Identification of site requirements for reduction of 4-nitrophenol using gold nanoparticle catalysts

Identification of site requirements for reduction of 4-nitrophenol using gold nanoparticle catalysts
Michael M. Nigra하정명Alexander Katz
gold; nanoparticle; catalyst; hydrogenation; calixarene
Issue Date
Catalysis Science & Technology
VOL 3, 2976-2983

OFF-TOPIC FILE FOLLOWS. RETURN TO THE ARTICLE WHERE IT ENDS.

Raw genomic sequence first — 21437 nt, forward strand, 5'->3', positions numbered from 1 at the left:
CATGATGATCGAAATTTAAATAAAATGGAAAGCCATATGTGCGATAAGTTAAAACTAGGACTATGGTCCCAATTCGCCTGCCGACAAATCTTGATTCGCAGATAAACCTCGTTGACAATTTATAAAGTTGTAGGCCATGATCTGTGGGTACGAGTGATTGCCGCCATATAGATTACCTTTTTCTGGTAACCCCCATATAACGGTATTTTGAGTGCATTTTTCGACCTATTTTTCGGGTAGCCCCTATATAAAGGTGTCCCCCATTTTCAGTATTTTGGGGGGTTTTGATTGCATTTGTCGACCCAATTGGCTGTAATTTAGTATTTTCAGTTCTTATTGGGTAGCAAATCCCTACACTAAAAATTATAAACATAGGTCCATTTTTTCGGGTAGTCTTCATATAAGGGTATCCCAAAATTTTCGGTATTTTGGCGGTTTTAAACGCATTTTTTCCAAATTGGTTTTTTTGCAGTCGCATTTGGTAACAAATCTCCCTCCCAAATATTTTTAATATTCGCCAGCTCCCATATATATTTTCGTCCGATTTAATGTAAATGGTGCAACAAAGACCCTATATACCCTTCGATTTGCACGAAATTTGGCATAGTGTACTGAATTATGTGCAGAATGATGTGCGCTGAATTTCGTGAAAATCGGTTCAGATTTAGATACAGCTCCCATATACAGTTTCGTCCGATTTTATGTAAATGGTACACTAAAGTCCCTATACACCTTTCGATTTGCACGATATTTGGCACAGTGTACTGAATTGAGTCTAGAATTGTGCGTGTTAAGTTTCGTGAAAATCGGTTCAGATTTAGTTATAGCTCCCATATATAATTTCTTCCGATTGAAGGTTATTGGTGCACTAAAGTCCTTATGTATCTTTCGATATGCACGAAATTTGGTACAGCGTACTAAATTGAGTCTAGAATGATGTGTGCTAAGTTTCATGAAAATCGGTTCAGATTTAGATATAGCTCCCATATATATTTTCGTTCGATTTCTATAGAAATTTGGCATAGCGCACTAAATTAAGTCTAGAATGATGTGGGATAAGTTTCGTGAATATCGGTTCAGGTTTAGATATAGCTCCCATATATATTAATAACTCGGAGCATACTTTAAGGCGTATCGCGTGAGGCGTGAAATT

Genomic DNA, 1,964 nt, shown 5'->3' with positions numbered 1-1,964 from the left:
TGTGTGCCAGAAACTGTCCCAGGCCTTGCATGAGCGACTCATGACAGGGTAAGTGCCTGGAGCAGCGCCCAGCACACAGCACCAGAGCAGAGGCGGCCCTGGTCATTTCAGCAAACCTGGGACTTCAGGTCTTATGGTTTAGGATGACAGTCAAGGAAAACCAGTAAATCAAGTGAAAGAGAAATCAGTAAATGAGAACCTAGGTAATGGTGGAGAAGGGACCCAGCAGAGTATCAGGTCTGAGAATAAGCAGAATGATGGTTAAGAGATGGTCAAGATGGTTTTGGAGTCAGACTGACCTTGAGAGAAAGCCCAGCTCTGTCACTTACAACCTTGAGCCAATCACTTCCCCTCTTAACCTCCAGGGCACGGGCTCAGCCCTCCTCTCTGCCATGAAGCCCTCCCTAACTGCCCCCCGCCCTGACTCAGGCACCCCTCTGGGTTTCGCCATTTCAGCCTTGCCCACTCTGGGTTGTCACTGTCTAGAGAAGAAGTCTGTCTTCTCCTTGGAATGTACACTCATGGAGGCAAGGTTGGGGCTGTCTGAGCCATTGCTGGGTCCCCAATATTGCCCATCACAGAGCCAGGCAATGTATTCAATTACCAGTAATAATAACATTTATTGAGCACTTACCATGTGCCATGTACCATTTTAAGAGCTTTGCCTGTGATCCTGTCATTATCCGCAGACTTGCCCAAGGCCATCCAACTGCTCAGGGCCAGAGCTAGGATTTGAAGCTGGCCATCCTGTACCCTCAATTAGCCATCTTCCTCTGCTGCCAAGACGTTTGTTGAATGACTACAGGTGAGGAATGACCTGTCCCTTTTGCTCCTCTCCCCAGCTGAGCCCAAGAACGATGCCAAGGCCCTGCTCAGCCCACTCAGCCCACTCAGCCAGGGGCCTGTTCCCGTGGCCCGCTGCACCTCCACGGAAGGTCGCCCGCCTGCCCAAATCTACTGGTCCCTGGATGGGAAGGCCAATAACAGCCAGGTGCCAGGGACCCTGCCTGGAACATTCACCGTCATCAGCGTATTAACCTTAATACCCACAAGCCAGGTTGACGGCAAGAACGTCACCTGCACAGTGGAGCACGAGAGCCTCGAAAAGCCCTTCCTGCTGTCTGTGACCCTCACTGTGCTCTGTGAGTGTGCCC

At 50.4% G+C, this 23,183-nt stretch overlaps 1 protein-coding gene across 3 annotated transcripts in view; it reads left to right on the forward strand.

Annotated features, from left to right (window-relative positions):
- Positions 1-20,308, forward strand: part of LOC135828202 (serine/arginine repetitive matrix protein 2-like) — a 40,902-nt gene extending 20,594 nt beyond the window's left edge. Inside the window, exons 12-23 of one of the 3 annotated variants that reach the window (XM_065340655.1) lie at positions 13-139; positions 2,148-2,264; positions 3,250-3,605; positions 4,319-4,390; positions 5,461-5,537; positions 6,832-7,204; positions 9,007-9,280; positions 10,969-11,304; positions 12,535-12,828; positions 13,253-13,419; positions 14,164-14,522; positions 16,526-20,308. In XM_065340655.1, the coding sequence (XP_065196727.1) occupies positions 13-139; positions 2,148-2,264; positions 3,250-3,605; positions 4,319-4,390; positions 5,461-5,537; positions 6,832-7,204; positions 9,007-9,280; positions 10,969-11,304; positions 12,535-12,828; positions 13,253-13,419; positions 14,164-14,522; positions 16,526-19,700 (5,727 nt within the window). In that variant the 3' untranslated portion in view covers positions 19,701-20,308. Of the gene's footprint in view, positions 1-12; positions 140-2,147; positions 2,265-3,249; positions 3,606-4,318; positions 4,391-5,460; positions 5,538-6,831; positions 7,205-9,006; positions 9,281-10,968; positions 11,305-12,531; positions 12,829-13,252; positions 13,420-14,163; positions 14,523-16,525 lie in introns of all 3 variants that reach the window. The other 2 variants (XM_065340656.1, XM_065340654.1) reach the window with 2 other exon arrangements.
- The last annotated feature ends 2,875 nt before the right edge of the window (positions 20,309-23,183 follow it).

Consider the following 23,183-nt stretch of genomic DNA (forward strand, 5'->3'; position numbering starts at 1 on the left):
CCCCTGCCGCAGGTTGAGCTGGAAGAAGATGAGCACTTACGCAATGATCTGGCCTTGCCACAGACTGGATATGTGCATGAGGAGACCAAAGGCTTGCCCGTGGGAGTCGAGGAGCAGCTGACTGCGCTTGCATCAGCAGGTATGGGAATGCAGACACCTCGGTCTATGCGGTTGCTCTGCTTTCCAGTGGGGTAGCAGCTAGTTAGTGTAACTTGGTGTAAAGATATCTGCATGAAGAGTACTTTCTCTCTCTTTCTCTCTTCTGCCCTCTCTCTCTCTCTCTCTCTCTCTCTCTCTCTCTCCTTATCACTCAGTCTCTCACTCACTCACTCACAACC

The homogeneous versus heterogeneous nature of the active site of gold catalysis of the 4-nitrophenol reduction to 4-aminophenol is investigated using poisoning experiments that employ various organic ligands and 4 nm gold nanoparticles as catalysts. DDT (dodecanethiol)-bound gold nanoparticles are unable to catalyze this reaction, whereas nanoparticles capped with calixarene ligands consisting of calix[6]arene phosphine C6P and calix[4]arene thiol MBC are active. Poisoning of residual terrace sites upon addition of 2-naphthalenethiol (2-NT) in these latter two catalysts results in a gold nanoparticle that consists solely of ostensibly similar pinhole defect sites. However, the reaction rate for the catalyst consisting of C6P + 2-NT is 6.5-fold higher relative to the rate for catalyst consisting of MBC + 2-NT. This observation along with lack of activity for the DDT-bound catalyst suggests that pinhole defect sites and the gold nanoparticle surface cannot be the active site for catalysis. Instead, the active site is suggested to be a leached gold species that is present in exceedingly small concentrations (cannot be detected by disappearance of gold nanoparticles from solution during catalysis). Such a supposition is supported by observations of induction time and the interplay between observed induction time and kinetics. It is observed that the composition of the organic ligands in the system controls the kinetics and the induction time. Additionally, there is an absence of an induction time in a solution containing used catalyst, to which reactants are added. In the initial catalysis, it is observed that as the thiol ligand concentration on the surface increases, the induction time increases and the reaction rate decreases. The leached species were unable to be detected via changes in the surfaceplasmon resonance absorption of the gold nanoparticles in solution before and after catalysis, as well a
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